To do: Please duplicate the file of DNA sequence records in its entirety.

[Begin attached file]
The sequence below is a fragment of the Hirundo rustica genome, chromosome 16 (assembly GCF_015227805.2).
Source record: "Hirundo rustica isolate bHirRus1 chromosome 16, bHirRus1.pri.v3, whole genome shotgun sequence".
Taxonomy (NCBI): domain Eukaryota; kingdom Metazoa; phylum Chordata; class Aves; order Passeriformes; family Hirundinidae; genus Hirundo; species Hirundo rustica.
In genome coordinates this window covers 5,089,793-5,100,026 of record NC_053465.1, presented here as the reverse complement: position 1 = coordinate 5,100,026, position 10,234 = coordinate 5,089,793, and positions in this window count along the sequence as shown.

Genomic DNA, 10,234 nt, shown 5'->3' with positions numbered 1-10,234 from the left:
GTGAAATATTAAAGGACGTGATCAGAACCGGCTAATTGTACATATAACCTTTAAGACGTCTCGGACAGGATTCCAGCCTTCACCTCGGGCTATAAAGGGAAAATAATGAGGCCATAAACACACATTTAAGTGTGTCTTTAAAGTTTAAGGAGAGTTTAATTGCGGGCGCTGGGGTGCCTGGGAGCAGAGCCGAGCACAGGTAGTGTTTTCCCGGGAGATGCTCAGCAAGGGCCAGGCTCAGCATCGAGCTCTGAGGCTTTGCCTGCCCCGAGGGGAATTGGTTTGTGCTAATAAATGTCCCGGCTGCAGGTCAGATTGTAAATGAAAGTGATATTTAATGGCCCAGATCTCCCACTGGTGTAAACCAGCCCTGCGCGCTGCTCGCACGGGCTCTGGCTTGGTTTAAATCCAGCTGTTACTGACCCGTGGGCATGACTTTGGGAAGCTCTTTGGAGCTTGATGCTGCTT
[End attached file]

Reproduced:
The sequence below is a fragment of the Hirundo rustica genome, chromosome 16 (assembly GCF_015227805.2).
Source record: "Hirundo rustica isolate bHirRus1 chromosome 16, bHirRus1.pri.v3, whole genome shotgun sequence".
Taxonomy (NCBI): domain Eukaryota; kingdom Metazoa; phylum Chordata; class Aves; order Passeriformes; family Hirundinidae; genus Hirundo; species Hirundo rustica.
In genome coordinates this window covers 5,089,793-5,100,026 of record NC_053465.1, presented here as the reverse complement: position 1 = coordinate 5,100,026, position 10,234 = coordinate 5,089,793, and positions in this window count along the sequence as shown.

Genomic DNA, 10,234 nt, shown 5'->3' with positions numbered 1-10,234 from the left:
GTGAAATATTAAAGGACGTGATCAGAACCGGCTAATTGTACATATAACCTTTAAGACGTCTCGGACAGGATTCCAGCCTTCACCTCGGGCTATAAAGGGAAAATAATGAGGCCATAAACACACATTTAAGTGTGTCTTTAAAGTTTAAGGAGAGTTTAATTGCGGGCGCTGGGGTGCCTGGGAGCAGAGCCGAGCACAGGTAGTGTTTTCCCGGGAGATGCTCAGCAAGGGCCAGGCTCAGCATCGAGCTCTGAGGCTTTGCCTGCCCCGAGGGGAATTGGTTTGTGCTAATAAATGTCCCGGCTGCAGGTCAGATTGTAAATGAAAGTGATATTTAATGGCCCAGATCTCCCACTGGTGTAAACCAGCCCTGCGCGCTGCTCGCACGGGCTCTGGCTTGGTTTAAATCCAGCTGTTACTGACCCGTGGGCATGACTTTGGGAAGCTCTTTGGAGCTTGATGCTGCTT